"He believes in us and wants us to do well," Grace said. "I hate to admit but it (the dry land training) has been fun."

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Parkdale third graders sing "12 Disaster Days of Christmas"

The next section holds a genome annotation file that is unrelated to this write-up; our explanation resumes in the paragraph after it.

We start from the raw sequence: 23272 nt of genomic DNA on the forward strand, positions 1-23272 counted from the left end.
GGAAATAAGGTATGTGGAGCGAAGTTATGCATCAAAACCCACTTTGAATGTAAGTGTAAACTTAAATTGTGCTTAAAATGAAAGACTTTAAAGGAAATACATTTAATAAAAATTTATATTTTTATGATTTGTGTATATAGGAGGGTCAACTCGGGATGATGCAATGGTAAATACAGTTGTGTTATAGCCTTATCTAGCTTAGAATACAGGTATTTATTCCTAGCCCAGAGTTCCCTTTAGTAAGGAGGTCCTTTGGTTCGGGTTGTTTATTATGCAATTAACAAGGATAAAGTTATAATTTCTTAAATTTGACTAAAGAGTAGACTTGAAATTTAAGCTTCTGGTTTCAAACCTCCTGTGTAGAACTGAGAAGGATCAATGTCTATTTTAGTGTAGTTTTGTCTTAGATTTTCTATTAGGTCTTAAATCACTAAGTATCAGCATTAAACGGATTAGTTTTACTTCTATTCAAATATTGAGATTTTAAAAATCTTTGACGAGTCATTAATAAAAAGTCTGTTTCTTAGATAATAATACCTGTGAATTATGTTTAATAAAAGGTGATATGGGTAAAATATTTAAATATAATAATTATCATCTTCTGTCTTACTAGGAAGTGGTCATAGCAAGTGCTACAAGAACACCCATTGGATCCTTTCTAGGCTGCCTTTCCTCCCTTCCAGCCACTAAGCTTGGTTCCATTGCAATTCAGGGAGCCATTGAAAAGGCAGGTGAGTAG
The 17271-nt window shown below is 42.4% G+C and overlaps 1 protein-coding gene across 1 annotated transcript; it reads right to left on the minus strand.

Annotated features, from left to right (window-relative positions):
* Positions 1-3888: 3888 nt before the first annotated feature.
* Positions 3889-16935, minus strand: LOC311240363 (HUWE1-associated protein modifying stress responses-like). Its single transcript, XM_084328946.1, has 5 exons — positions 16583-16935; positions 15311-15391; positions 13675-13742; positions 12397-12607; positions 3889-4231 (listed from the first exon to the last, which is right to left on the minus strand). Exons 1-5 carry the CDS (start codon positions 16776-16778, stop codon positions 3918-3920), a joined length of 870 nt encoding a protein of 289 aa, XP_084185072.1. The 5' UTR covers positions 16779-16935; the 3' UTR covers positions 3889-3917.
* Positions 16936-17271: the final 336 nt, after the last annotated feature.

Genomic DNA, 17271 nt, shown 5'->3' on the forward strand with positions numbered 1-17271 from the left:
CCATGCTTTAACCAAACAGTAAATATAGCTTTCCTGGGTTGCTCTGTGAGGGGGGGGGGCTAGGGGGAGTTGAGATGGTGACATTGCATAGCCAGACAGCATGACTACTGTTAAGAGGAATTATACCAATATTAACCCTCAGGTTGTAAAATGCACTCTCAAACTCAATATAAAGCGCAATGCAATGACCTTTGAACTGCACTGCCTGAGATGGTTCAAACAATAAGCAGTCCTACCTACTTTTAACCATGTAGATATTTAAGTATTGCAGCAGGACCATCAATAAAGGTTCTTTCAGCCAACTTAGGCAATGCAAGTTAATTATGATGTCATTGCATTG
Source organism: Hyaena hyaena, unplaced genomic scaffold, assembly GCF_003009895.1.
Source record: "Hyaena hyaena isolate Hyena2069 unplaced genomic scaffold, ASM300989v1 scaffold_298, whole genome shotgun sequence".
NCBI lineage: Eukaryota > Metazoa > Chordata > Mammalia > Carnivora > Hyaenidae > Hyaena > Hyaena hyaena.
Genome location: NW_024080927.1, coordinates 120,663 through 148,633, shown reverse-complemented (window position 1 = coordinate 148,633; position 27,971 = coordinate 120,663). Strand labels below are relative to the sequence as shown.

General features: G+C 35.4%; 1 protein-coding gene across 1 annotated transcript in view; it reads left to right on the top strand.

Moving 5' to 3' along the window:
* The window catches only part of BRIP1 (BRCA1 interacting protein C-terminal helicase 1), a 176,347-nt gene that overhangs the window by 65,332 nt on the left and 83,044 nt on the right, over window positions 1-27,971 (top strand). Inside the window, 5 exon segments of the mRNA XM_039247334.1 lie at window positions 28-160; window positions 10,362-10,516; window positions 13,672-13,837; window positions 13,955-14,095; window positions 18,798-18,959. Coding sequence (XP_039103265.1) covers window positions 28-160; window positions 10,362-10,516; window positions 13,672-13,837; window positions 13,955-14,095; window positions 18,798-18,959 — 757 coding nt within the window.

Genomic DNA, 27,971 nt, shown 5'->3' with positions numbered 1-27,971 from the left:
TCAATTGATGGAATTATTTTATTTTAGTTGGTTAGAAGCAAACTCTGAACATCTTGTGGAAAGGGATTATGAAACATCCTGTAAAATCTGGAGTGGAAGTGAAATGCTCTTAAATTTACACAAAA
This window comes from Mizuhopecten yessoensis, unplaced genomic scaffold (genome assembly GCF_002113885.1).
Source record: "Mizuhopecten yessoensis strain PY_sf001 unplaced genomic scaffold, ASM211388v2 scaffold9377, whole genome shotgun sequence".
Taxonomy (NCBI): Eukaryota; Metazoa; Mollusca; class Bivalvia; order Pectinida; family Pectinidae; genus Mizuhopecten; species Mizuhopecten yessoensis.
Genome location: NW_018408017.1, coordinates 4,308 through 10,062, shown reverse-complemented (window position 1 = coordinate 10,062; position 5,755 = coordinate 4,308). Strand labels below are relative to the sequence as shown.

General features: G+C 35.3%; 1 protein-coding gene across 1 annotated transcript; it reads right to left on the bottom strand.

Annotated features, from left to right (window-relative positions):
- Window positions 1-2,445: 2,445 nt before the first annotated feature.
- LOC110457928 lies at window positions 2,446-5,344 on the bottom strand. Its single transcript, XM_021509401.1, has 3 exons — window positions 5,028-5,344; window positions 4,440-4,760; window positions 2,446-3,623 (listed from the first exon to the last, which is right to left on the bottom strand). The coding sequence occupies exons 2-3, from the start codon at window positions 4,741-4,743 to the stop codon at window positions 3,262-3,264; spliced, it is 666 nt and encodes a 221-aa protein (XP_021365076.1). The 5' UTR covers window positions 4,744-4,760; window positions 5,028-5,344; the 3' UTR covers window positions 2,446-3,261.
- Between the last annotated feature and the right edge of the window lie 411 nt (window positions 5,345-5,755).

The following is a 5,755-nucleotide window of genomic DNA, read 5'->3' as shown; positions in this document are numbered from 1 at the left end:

Welcome to your sing-able Christmas gift list. What follows is an emergency rendition of “12 Days of Christmas” – for outfitting your home or car in case of snow storm, earthquake, flood or other emergency. Read it as a simple list, or sing it to the tune of “12 Days” – you know, as in “ … and a partridge in a pear tree…” Not to make light of it, but the song is a familiar framework for a set of gift ideas that you could consider gathering together, even if the recipient already owns items such as a bunch of coats, tire chains and flashlights. Stores throughout the Gorge are stocked up on all these items. Buying all 12 days might be prohibitive, but here are three ideas for checking any of the dozen off your list (notations follow, 1-12.) The gift items needed to stay warm, dry and safe are also coded to suggest items in your abode (A) in your car (C) or both (B). 12 Gallons of Water (A) 11 Family meals (B) 10 Cans of propane (A) 9 Hygiene bags (B) 8 Packs of batteries (A) 7 Spare coats (B) 6 Bright red flares (C) 5 Cozy blankets (B) 4 Tire chains (C) 3 Flashlights (B) 2 cell phone chargers (B) 1 And a crush-proof first aid kit (B) Price ranges? Here’s a few quotes for days Three, Two, Four and Nine: n A family gift of flashlights (three will run $15-30, Hood River Supply, Tum-A-Lum) n Cell phone chargers (two will run $30-60) n Tire chains (basic set, $30, Les Schwab, returnable if unused for the winter) n Family meals ($100 or so should cover the basics for three or four reasonably well-fed days) n The home kit should be kept in a handy place near an exit, and remember that water needs to be replenished every few months. If you have a solid first aid kit already, switch out the gift idea with “and-a-sto-o-u-t- tub-for it-all …” Otherwise, it’s a case of assembling your home or car kits and making sure all members of the family know what the resources are and how to use them (ie flares and propane). Emergency situations are at worst life-threatening, at best deeply uncomfortable if you and your family are left without power for an extended period, or traveling and find yourself in a situation where you need to wait out a storm, lengthy traffic delay, or other crisis. Notes on the 12 gift ideas: 12 – Gallons of water: that’s one per person in a four-member family to last for three days, the recommended minimum to be prepared for utility outages. 11 – Easy-open packaged goods, energy bars, dried food and nuts are good things to include for nutrition. Think of what your family of four needs for three days to stay fortified and hydrated (see number 12). Can-opener also recommended 10 – If you have a propane camping stove, keep extra fuel handy. 9 – Hygiene bags: put packaged moistened towelettes, toilet paper, and plastic ties in large garbage bags (for personal sanitation) Resource list courtesy of Hood River County Emergency Management, Barbara Ayers, manager/ 541-386-1213. The county also reminds residents to Get a Kit, Make A Plan to connect your family if separated, and Stay Informed. See to opt-in for citizen alerts. Enlarge